If new institutional reform is to come to the Eurozone, it will entail a major paradigmatic shift
We now know that there will be a changing of the guard at the European Central Bank (ECB) in October. The current head of the International Monetary Fund (IMF), Christine Lagarde, will succeed current ECB President Mario Draghi at that time.
A known quantity among the political and investor class of Europe, Lagarde seems like a safe choice: she is a lawyer by training, not an economist. Hence, she is unlikely to usher in any dramatic changes, in contrast to current European Central Bank president Mario Draghi, who significantly expanded the ECB’s remit in the aftermath of his pledge to do “whatever it takes” to save the single currency union (Draghi did this by underwriting the solvency of the Eurozone member states through substantially expanded sovereign bond-buying operations). Instead, Lagarde will likely stick to her brief, as any good lawyer does. There’s no doubt that her years of operating as head of the IMF will also reinforce her inclination not to disrupt the prevailing austerity-based ECB ideology.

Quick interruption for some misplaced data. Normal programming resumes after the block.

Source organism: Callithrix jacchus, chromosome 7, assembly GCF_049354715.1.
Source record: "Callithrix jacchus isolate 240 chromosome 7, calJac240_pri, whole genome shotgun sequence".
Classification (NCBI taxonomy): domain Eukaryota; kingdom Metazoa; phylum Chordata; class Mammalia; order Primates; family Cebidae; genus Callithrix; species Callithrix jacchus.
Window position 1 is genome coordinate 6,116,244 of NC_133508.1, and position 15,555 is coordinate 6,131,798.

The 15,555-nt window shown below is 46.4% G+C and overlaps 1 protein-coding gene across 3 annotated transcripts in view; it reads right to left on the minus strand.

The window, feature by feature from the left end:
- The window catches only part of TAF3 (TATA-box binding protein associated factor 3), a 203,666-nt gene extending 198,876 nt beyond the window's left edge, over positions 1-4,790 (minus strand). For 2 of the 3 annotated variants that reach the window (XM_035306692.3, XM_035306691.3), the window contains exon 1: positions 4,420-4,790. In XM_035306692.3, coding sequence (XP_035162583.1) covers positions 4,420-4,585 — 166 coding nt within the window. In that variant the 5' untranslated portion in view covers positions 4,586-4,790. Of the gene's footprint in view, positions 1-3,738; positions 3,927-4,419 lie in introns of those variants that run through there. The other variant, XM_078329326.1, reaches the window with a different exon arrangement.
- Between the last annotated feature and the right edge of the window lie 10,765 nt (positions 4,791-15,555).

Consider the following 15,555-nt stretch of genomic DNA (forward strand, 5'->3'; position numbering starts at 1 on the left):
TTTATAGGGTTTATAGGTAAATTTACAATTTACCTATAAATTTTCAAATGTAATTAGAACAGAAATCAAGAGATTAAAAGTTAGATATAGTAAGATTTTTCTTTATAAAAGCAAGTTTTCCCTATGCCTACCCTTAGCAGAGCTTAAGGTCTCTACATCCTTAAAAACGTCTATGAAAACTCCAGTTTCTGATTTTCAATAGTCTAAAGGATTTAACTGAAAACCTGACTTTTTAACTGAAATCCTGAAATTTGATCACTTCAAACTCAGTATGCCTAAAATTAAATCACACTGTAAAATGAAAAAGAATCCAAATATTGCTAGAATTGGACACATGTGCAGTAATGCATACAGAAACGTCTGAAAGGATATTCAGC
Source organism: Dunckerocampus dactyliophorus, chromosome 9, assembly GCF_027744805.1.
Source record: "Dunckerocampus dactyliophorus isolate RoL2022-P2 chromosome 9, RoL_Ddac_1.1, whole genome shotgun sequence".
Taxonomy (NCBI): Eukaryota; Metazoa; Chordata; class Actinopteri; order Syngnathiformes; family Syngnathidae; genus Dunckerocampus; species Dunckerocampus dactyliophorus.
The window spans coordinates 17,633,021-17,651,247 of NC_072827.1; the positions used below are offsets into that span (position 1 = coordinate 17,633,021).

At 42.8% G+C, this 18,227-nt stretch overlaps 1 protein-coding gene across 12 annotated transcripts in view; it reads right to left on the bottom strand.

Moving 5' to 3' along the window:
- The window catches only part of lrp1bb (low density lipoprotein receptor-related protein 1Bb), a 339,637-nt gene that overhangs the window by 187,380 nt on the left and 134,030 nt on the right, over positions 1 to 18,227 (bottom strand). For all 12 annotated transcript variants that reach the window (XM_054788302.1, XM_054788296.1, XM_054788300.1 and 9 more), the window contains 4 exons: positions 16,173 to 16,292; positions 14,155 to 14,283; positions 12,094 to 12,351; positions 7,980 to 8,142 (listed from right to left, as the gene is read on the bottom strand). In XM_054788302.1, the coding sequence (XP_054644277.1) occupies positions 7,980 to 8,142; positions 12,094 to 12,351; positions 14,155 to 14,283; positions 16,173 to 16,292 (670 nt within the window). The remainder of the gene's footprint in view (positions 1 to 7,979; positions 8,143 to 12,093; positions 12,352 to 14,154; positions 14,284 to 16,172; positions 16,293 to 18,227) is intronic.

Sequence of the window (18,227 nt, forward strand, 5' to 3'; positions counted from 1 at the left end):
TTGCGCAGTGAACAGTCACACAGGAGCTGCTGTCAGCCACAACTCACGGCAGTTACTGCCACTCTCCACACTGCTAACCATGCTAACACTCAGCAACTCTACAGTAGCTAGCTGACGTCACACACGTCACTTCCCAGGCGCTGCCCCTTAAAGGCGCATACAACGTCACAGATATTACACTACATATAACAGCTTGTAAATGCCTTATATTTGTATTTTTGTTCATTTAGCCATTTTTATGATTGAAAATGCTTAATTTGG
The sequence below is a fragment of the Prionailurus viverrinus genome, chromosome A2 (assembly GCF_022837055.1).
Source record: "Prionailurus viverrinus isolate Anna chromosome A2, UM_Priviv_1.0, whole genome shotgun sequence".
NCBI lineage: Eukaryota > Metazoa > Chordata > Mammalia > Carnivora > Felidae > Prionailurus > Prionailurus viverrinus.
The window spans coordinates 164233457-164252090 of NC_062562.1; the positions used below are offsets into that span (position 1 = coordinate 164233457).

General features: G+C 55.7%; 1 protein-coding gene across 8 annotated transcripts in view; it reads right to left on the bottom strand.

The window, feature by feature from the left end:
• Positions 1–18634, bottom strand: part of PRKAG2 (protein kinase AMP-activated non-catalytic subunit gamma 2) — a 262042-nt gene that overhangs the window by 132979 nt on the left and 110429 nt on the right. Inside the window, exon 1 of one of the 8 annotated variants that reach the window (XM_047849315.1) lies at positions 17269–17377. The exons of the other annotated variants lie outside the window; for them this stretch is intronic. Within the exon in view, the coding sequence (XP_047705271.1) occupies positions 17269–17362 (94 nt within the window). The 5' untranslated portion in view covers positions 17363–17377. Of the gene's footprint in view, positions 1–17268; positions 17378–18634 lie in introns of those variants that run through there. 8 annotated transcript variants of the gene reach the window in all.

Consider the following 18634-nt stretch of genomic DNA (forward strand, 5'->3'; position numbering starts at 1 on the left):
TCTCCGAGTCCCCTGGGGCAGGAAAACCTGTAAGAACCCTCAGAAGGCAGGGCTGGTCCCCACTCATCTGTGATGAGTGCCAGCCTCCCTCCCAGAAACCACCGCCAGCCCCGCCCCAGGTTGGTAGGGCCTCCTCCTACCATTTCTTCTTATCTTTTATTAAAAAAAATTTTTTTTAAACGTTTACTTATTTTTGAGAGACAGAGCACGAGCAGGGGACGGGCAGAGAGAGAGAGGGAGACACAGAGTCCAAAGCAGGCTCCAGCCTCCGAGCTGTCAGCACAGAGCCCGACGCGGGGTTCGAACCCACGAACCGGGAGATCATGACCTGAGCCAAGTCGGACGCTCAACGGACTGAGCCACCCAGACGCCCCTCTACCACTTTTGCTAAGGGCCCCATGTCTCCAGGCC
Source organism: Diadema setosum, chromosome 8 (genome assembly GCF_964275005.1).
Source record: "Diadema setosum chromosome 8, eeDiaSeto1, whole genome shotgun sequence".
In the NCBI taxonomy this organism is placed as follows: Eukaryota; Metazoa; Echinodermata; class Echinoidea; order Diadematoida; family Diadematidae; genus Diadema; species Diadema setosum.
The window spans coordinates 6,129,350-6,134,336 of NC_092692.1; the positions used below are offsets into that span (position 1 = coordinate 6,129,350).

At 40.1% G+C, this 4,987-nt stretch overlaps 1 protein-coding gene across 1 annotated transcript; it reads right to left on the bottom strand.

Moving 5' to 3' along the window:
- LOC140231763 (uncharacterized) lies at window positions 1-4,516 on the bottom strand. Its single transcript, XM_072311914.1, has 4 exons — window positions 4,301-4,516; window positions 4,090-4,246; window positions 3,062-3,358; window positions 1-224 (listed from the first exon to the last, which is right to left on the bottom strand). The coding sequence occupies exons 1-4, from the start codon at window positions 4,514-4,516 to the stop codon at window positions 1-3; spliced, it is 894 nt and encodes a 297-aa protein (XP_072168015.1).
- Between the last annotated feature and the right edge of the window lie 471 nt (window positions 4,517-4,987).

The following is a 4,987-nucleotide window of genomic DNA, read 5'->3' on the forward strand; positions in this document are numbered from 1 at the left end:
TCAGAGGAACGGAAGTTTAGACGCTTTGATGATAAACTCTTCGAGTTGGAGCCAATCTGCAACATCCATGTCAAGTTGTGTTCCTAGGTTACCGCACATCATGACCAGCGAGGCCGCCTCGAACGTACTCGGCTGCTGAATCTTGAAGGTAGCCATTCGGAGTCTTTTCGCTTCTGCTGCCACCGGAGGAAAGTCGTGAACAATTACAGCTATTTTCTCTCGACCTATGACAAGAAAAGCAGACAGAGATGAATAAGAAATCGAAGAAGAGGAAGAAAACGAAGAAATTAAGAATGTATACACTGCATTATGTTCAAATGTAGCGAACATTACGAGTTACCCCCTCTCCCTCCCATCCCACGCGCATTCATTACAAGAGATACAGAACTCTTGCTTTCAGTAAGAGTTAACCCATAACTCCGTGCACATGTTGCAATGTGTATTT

Unfortunately, the Eurozone needs something more now, especially given the increasingly frail state of the European economies. The Eurozone still doesn’t have a treasury of its own, and there’s no comprehensively insured banking union. Those limitations are likely to become far more glaring in any larger kind of recession, especially if accompanied by a banking crisis. That is why the mooted candidacy of Jens Weidmann may have been the riskier bet for the top job at the ECB, but ultimately a choice with more political upside. An old-line German central banker might have been able to lay the groundwork for the requisite paradigmatic shift more successfully than a French lawyer, especially now that Germany itself is in the eye of the mounting economic storm.
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